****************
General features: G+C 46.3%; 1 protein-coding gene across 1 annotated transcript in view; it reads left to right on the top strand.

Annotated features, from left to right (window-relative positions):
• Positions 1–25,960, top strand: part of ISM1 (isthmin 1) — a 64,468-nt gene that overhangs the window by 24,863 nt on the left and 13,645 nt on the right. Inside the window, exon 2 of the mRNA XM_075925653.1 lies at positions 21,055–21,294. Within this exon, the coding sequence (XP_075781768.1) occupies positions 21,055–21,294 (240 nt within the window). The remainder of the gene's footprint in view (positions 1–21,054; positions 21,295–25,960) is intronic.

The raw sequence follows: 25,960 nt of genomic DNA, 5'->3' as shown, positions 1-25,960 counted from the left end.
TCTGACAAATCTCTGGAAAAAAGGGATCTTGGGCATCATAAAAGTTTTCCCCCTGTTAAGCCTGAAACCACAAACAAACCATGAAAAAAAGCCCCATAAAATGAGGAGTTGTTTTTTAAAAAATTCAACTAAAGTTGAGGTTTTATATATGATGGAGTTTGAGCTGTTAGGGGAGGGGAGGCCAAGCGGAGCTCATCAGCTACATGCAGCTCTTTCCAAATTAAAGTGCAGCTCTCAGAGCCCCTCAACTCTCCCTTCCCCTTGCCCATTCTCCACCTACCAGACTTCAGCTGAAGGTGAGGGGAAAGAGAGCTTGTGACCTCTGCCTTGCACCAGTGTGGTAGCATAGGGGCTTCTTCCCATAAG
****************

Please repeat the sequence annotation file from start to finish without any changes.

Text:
General features: G+C 46.3%; 1 protein-coding gene across 1 annotated transcript in view; it reads left to right on the top strand.

Annotated features, from left to right (window-relative positions):
• Positions 1–25,960, top strand: part of ISM1 (isthmin 1) — a 64,468-nt gene that overhangs the window by 24,863 nt on the left and 13,645 nt on the right. Inside the window, exon 2 of the mRNA XM_075925653.1 lies at positions 21,055–21,294. Within this exon, the coding sequence (XP_075781768.1) occupies positions 21,055–21,294 (240 nt within the window). The remainder of the gene's footprint in view (positions 1–21,054; positions 21,295–25,960) is intronic.

The raw sequence follows: 25,960 nt of genomic DNA, 5'->3' as shown, positions 1-25,960 counted from the left end.
TCTGACAAATCTCTGGAAAAAAGGGATCTTGGGCATCATAAAAGTTTTCCCCCTGTTAAGCCTGAAACCACAAACAAACCATGAAAAAAAGCCCCATAAAATGAGGAGTTGTTTTTTAAAAAATTCAACTAAAGTTGAGGTTTTATATATGATGGAGTTTGAGCTGTTAGGGGAGGGGAGGCCAAGCGGAGCTCATCAGCTACATGCAGCTCTTTCCAAATTAAAGTGCAGCTCTCAGAGCCCCTCAACTCTCCCTTCCCCTTGCCCATTCTCCACCTACCAGACTTCAGCTGAAGGTGAGGGGAAAGAGAGCTTGTGACCTCTGCCTTGCACCAGTGTGGTAGCATAGGGGCTTCTTCCCATAAG